WDR Sinfonieorchester Impresses with its Professionalism and Enthusiasm

24/09/2014

 Berlin Musikfest 2014  – Wolfgang Rihm, Franz Schubert: Trio Jean Paul, WDR Sinfonieorchester Köln JukkaPekka Saraste (conductor), Philharmonie, Berlin 17.9.14 (MC)

Philharmonie, Musikfest Berlin, WDR Sinfonieorchester Köln und Trio Jean Paul, Leitung: Jukka-Pekka Saraste, UA: Wolfgang Rihm, [(c) Kai Bienert

Philharmonie, Musikfest Berlin, WDR Sinfonieorchester Köln und Trio Jean Paul, Leitung: Jukka-Pekka Saraste, UA: Wolfgang Rihm,
[(c) Kai Bienert

Wolfgang Rihm: ‘Transitus’ for orchestra (2012/13)
Wolfgang Rihm: Trio Concerto for violin, cello, piano and orchestra (2014)
Franz Schubert: Symphony No. 9 in C major, D944 ‘The Great’ (1825/26)

At the Berlin Musikfest provincial orchestras such as the WDR Sinfonieorchester Köln find it extremely hard to compete for audiences against elite orchestras from Berlin and those on tour from Europe and the USA. Although the Philharmonie was relatively poorly attended this didn’t seem to affect Jukka-Pekka Saraste’s players in the slightest, such was their enthusiasm and professionalism.

One sensed that the Köln players had great faith in the music performing two works from Wolfgang Rihm, probably Germany’s greatest living composer and the recipient of a number of prestigious commissions, together with a symphony from Schubert, a composer whose star has continued to shine brightly over centuries.

The opening work of the evening Rihm’s Transitus for orchestra, written as recently as 2012/13, lasted around eighteen minutes. With Transitus , Rihm’s focus was to commit energy into motion by composing a work where music grows from within itself. A work which is typically about mood rather than melody, it opened with a scurrying quality providing an unerring sense of mystery. Throughout the work I noticed the recurring anxiety-laden contrasts between the shadowy air of relative calm that increased into episodes of angry storm clouds of weighty volume. A flute accompanied by a faint solo violin brought the work quietly to its conclusion.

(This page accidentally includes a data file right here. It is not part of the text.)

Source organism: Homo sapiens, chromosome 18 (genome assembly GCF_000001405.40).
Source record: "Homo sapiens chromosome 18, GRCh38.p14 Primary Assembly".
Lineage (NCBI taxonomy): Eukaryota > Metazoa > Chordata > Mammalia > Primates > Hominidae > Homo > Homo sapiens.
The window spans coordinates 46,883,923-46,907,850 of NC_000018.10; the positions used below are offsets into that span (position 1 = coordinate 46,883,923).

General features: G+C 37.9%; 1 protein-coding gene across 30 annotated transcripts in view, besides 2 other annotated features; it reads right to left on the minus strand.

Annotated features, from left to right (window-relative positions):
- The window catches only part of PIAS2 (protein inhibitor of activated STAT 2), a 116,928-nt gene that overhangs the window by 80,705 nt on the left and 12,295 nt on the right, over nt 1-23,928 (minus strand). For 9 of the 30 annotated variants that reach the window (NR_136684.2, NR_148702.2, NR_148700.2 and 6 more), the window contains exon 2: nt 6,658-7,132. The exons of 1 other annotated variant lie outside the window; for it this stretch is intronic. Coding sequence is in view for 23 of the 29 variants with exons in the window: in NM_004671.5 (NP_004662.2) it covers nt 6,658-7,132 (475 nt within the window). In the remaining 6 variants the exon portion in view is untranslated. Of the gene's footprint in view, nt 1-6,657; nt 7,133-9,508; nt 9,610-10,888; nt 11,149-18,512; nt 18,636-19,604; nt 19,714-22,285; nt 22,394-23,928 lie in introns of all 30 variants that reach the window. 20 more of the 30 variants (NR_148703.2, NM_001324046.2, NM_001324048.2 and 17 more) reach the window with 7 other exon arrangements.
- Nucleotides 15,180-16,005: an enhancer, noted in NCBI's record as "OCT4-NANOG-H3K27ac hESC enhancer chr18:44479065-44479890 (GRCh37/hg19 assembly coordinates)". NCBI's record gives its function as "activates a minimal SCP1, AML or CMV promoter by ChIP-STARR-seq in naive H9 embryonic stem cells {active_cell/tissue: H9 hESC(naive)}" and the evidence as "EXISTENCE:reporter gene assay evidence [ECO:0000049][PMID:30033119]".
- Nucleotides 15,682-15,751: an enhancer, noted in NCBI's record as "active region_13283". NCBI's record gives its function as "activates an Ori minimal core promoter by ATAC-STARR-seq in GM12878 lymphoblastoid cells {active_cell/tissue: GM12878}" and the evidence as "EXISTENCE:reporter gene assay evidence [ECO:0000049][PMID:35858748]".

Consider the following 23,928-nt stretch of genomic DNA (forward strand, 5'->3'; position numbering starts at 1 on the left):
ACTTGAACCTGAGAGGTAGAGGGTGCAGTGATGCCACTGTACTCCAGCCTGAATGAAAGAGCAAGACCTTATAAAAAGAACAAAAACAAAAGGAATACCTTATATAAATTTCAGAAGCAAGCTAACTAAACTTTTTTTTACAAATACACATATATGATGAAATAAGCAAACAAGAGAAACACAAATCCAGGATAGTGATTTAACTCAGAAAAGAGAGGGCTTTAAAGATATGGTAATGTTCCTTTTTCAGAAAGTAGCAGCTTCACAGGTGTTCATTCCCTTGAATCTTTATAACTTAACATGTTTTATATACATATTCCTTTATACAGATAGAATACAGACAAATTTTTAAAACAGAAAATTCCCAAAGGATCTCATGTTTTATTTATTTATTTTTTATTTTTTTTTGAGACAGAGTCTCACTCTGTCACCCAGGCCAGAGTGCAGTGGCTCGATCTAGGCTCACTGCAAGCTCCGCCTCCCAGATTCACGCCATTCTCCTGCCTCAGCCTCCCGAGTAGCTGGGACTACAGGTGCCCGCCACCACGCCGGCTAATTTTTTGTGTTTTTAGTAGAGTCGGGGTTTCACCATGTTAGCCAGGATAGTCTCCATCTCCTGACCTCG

Next came Rihm’s Trio Concerto for violin, cello, piano and orchestra, which was being given its world première. Written this year, the work takes around twenty-five minutes to perform. Here Rihm brings together the full symphony orchestra with players of the Trio Jean Paul (violin, cello and piano) positioned just in front of the conductor’s podium. The trio of instruments are not just pitted against the orchestra but frequently countered against each other. Characteristically loud, stormy often frenzied passages are commonly juxtaposed with writing of a calmer more lyrical quality. Almost all of the trio play virtually from beginning to end but  the violinist took centre stage with a substantial amount of passionately lyrical playing. As the music slowed and softened in tone, the strings played a sinister passage that intensified in volume and then quietened before the work ended abruptly.  U nder the promptings of principal conductor Jukka – Pekka Saraste it was clear that the players of the WDR Sinfonieorchester Köln had been well prepared, and with new music holding few fears for the orchestra it was hard to imagine Rihm’s music receiving greater advocacy. Rihm who was in the audience clearly relished the standard of the performances.

With the audience suitably refreshed after the interval Schubert’s Symphony No . 9 in C major, D . 944 commonly known as ‘The Great’ was a far easier listening experience than the considerable challenges provided by Rihm’s music. Right from the exceptional playing of the two horns that opened the score and the beautiful string playing heard early in the buoyant opening movement it was clear that the audience was in for a delightful performance. The dynamic range was impeccably rendered by Maestro Saraste avoiding any temptation for extreme volume. A highlight was the cheerful march in the second movement with plenty of punch and bite given where necessary and the principal oboe played immaculately. I was struck by the well-judged tempi in the spirited Scherzo with Maestro Saraste asserting his recognisable calm control. Fresh and joyous in character the Finale was infused with abundant reserves of power and energy together with buoyant rhythms.

This was a polished performance with impeccable unity played by the Köln orchestra radiating significant romantic passion and the Berlin audience displayed its appreciation enthusiastically. Have I ever heard a finer live performance of the Schubert Symphony No. 9 ? I doubt it. I’m unsure if this Philharmonie performance was recorded, but if not a visit to the recording studio is essential.

Michael Cookson

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